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Wounded war veteran visit Ground Zero for first time

Wounded war veteran visits Ground Zero for first time

For one local soldier, Independence Day began with his first ever journey to the 9/11 Memorial in New York City.

Thirteen men who fought for America got a chance to see the 9/11 Memorial.

"It's certainly incredible," said U.S. Army Sgt. Adam Keys, a native of Whitehall Twp., Lehigh Co. "I haven't been here since the towers came down, and I've been trying to get here, and trying to get here. Of course, I was in the hospital for too long."

Adam lost both legs and his left arm when a roadside bomb exploded in Afghanistan in July 2010. He has endured 120 surgeries since then.

"I'm here now. It's a beautiful day, and I'm here with all my brothers, so that is a good thing," said Keys.

Keys and the other 12 men were guests of the Stephen Siller Tunnel to Towers Foundation. They toured the memorial and appeared on national television. They will also be getting a lot help in the future.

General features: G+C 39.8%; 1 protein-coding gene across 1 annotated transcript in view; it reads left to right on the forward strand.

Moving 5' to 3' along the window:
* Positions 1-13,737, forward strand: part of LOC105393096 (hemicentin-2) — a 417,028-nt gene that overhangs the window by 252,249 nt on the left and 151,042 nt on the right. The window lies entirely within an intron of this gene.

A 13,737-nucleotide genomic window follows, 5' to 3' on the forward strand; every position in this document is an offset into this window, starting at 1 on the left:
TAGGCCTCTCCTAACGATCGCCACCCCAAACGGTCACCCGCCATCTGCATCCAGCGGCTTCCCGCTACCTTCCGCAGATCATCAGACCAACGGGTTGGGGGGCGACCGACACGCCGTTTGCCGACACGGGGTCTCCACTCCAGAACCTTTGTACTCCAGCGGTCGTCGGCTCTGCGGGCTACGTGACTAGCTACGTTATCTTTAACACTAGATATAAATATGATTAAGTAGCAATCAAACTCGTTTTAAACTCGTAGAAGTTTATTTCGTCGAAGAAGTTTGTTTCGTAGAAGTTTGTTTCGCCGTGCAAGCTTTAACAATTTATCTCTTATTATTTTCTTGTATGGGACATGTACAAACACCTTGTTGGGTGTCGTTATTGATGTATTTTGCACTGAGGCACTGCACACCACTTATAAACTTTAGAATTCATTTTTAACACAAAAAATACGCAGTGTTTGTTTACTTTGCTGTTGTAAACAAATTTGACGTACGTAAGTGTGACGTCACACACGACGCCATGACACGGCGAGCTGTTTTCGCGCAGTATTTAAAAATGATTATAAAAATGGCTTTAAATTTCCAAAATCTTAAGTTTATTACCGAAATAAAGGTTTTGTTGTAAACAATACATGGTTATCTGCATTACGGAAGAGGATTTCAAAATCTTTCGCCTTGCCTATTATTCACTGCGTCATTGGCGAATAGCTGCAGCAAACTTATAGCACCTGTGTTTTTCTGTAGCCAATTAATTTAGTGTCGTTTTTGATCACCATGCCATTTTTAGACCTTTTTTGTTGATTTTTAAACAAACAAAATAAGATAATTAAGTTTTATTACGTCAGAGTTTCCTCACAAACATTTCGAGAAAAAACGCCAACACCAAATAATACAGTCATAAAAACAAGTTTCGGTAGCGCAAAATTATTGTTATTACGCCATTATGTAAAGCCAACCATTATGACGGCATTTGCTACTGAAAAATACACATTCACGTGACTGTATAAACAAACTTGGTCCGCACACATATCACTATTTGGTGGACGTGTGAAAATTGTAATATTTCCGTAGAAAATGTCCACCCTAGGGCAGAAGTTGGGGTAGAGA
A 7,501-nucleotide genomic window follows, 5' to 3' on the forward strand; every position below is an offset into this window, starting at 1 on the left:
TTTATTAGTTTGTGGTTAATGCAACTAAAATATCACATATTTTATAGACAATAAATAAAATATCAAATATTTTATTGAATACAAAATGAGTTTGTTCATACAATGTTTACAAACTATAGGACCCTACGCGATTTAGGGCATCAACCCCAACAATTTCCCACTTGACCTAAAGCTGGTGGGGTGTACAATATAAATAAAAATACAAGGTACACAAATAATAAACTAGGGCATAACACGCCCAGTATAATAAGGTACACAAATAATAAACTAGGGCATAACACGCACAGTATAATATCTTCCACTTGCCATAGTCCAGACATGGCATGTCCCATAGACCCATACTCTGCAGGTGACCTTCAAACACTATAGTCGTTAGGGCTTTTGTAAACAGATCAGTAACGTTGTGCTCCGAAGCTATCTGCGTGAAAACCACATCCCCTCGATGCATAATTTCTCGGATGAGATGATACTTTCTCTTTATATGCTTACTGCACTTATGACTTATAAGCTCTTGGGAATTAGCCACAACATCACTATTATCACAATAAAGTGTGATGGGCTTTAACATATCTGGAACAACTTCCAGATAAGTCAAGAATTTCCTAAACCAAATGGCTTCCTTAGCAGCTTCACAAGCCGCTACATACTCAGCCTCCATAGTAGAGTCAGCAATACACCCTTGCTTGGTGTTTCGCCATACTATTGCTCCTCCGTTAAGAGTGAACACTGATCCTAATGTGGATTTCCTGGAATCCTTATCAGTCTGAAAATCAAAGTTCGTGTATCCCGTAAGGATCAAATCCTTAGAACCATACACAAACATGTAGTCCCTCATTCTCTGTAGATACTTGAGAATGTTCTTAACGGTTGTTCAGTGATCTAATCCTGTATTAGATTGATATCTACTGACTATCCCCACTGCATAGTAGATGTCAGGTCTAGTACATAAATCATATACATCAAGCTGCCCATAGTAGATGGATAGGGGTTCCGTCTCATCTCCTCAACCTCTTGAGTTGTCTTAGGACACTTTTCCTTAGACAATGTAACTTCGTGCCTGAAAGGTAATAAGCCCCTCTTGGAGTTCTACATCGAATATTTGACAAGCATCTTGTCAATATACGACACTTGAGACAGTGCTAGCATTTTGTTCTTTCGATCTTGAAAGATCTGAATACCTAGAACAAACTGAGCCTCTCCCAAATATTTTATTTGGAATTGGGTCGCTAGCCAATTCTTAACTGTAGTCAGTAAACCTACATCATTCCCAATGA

"We owe them," said Jack Kelty, a board member for the Stephen Siller Tunnel to Towers Foundation. "We defiantly owe them as a country."

The Stephen Siller Tunnel for Towers Foundation has a lot of ways to raise money to help armed service members like Keys, running events, concerts and Building for America's Bravest.

"We can't go back in time," said Kelty. "We can't undo what happened to them. We can't replace their limbs. We can one by one raise money, build a smart home, give them as much independence as we can."

The group will start building a home for Keys this year. A fundraising concert for that effort is set for August 17 at the State Theatre in Easton.

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